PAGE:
Twenty years later, the Little Rock Nine talk about their experiences during the desegregation of Central High School in Little Rock, Arkansas.
Central High School: 20 Years Later
TOM BROKAW, anchor:
There was a dramatic and historic confrontation twenty years ago this week in Little Rock, Arkansas, for the first time black students attended the city’s all white high school. This became the first major constitutional challenge to scold the segregation that in a major way in the South. When the struggle was over two years later, many saw it as the beginning of the end of white supremacy in the public schools of this country. Here’s a report of the anniversary form Bob Jimenez.
BOB JIMENEZ, reporting:
Little Rock, Arkansas late September 1957, the federal courts have order school desegregation here. Nine young black students will enter all white central high. Whites rebel, mob violence breaks out, President Eisenhower orders in federal troops to enforce the law. Troops of the 101st airborne division escort the nine blacks to their first day of classes on September 23rd. The six girls and three boys are jeered by some white students, peace is restored but Governor Orval E. Faubus goes on television and declares a state of military occupation.
Governor ORVAL E. FAUBUS: We are now an occupied territory…
IMENEZ: Faubus decries the action, earlier he had attempted to use his executive powers and the courts to stop desegregation in Little Rock. Faubus in fact managed to close the school the following year, when they reopened in the Fall of 1959 the governor continued to agitate the situation.
FAUBUS: I have learned that there are those of you as citizens who plan to protest tomorrow, the integration of the schools, you have that right, how long that right is enjoyed by Americans remains to be seen.
JIMENEZ: This time city police face the mobs alone, more arrests are made but it will be the last major confrontation in Little Rock, black students are soon able to walk from classes unmolested. All of the black students volunteered to be the first to enter Central High, they were afraid but encouraged to stick it out. Melba Beals is now a television reporter in San Francisco remembers.
MELBA BEALS, of "Little Rock Nine": At any point during the course of events, my parents, my mother could have elected not to let me go. There was some discussion of my not going, but eventually it was decided that I would go. The thought being that the generation inborn, it would solve a problem that we had all lived with for a very long time.
JIMENEZ: Ernest Green was the first to graduate, today he is now the Assistant Secretary of Labor for employment in training in Washington.
ERNEST GREEN, of "Little Rock Nine": That was 1957, it was three years after the Supreme Court Decision, we were clearly aware of the impact of desegregation and desegregated facilities. And I felt that we were going to make a change in Little Rock that would be irreversible.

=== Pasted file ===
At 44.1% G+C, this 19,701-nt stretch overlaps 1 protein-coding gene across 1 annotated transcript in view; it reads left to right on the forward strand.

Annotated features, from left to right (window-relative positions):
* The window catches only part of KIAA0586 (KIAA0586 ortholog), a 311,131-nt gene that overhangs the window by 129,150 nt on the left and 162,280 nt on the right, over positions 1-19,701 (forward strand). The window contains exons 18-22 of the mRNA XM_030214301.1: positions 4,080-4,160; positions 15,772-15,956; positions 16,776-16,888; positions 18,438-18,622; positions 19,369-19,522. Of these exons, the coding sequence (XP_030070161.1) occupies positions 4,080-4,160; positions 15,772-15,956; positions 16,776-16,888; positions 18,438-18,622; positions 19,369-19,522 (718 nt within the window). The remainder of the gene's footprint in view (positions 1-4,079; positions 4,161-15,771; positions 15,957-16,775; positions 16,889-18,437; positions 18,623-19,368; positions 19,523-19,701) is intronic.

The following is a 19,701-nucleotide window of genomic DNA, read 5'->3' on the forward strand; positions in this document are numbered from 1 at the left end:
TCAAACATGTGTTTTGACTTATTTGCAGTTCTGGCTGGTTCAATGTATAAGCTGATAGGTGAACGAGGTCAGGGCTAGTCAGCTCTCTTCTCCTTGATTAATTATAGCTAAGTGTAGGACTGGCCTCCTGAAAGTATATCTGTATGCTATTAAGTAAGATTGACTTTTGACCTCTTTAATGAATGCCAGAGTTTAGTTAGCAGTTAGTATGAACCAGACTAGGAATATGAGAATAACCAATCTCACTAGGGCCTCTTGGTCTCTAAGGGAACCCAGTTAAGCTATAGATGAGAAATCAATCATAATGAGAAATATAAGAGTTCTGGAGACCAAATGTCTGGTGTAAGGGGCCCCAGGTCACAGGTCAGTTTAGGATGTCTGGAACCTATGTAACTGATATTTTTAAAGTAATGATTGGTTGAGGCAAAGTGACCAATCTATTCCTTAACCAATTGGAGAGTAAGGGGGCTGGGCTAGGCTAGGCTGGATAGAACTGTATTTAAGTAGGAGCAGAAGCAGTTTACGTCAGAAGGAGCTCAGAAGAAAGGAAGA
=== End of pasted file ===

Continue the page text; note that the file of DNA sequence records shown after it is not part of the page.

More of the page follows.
JIMENEZ: Governor Faubus’s unflexing support for white supremacy earned him an unprecedented six terms as governor of the state. But today he is remembered not as a man of his people but rather one who capitalized on their fears for political gain. Today Faubus works as a bank teller in Huntsville, Arkansas, a job he calls useful and honorable. His recollection of Little Rock, bitter resentment to federal interference…
FAUBUS: And everyone said get involved, you know all the liberals, and I agree with them on that, people should be involved. But how am I gonna be involved in your school affairs when you are overruled by distant authorities all the time. That never should have been in our business in the first place.
JIMENEZ: School officials agree, federal involvement did make the difference, today central high school is academically strong and boasts of a model integration program. Blacks and whites are so evenly mixed and apparently content that some students say the racial disharmony in the past is a stranger to them. Elizabeth Eckford is so easily convinced the change is complete, twenty years ago she walked up to the doors of Central High and was ridiculed. That is not easy to forget…
ELIZABETH ECKFORD, of "Little Rock Nine": I have never been inside those doors since the end of that school year, that one year that I was here. I need to go back inside to finish it all.
JIMENEZ: Next week Eckford will enter Central High school again, she’s been invited to take part in the school’s twenty-year memorial to desegregation. Eckford says she’ll know then if it was all worth it. Bob Jimenez, NBC News, Little Rock, Arkansas.
In a key event of the American civil rights movement, nine black students enrolled at formerly all-white Central High School in Little Rock, Arkansas, in September 1957, testing a landmark 1954 U.S. Supreme Court ruling that declared segregation in public schools unconstitutional. The court had mandated that all public schools in the country be integrated “with all deliberate speed” in its decision related to the groundbreaking case Brown v. Board of Education of Topeka.